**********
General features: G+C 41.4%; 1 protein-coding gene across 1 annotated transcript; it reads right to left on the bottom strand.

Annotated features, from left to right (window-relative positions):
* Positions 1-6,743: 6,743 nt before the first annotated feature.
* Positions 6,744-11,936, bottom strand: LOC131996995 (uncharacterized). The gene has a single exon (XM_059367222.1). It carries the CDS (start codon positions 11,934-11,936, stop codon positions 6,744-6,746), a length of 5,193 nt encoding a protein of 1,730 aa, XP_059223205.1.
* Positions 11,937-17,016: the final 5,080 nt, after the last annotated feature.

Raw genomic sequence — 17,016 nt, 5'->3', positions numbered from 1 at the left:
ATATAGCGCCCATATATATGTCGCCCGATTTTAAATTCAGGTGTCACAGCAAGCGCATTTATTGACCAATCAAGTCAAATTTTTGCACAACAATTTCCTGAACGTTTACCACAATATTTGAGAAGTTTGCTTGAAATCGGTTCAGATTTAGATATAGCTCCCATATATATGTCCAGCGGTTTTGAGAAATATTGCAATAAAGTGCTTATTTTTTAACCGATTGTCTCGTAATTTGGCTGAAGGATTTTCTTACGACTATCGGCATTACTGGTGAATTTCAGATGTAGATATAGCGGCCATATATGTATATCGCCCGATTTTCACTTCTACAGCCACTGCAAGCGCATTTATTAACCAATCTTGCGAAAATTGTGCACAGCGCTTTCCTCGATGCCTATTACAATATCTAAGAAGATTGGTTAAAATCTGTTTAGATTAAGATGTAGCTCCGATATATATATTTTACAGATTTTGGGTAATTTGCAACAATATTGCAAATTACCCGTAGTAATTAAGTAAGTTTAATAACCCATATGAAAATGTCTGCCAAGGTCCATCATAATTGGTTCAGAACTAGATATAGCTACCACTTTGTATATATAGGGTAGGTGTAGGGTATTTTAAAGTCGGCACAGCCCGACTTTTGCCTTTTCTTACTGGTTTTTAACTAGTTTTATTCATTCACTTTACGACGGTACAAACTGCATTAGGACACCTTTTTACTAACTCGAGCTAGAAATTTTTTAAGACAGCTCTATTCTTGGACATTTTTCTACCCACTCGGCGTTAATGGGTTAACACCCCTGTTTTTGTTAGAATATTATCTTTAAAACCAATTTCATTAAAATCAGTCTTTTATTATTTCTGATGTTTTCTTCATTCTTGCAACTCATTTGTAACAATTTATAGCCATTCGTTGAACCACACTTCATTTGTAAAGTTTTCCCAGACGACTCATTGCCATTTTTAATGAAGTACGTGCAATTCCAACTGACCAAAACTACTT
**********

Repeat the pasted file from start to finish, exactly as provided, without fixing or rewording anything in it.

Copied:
General features: G+C 41.4%; 1 protein-coding gene across 1 annotated transcript; it reads right to left on the bottom strand.

Annotated features, from left to right (window-relative positions):
* Positions 1-6,743: 6,743 nt before the first annotated feature.
* Positions 6,744-11,936, bottom strand: LOC131996995 (uncharacterized). The gene has a single exon (XM_059367222.1). It carries the CDS (start codon positions 11,934-11,936, stop codon positions 6,744-6,746), a length of 5,193 nt encoding a protein of 1,730 aa, XP_059223205.1.
* Positions 11,937-17,016: the final 5,080 nt, after the last annotated feature.

Raw genomic sequence — 17,016 nt, 5'->3', positions numbered from 1 at the left:
ATATAGCGCCCATATATATGTCGCCCGATTTTAAATTCAGGTGTCACAGCAAGCGCATTTATTGACCAATCAAGTCAAATTTTTGCACAACAATTTCCTGAACGTTTACCACAATATTTGAGAAGTTTGCTTGAAATCGGTTCAGATTTAGATATAGCTCCCATATATATGTCCAGCGGTTTTGAGAAATATTGCAATAAAGTGCTTATTTTTTAACCGATTGTCTCGTAATTTGGCTGAAGGATTTTCTTACGACTATCGGCATTACTGGTGAATTTCAGATGTAGATATAGCGGCCATATATGTATATCGCCCGATTTTCACTTCTACAGCCACTGCAAGCGCATTTATTAACCAATCTTGCGAAAATTGTGCACAGCGCTTTCCTCGATGCCTATTACAATATCTAAGAAGATTGGTTAAAATCTGTTTAGATTAAGATGTAGCTCCGATATATATATTTTACAGATTTTGGGTAATTTGCAACAATATTGCAAATTACCCGTAGTAATTAAGTAAGTTTAATAACCCATATGAAAATGTCTGCCAAGGTCCATCATAATTGGTTCAGAACTAGATATAGCTACCACTTTGTATATATAGGGTAGGTGTAGGGTATTTTAAAGTCGGCACAGCCCGACTTTTGCCTTTTCTTACTGGTTTTTAACTAGTTTTATTCATTCACTTTACGACGGTACAAACTGCATTAGGACACCTTTTTACTAACTCGAGCTAGAAATTTTTTAAGACAGCTCTATTCTTGGACATTTTTCTACCCACTCGGCGTTAATGGGTTAACACCCCTGTTTTTGTTAGAATATTATCTTTAAAACCAATTTCATTAAAATCAGTCTTTTATTATTTCTGATGTTTTCTTCATTCTTGCAACTCATTTGTAACAATTTATAGCCATTCGTTGAACCACACTTCATTTGTAAAGTTTTCCCAGACGACTCATTGCCATTTTTAATGAAGTACGTGCAATTCCAACTGACCAAAACTACTT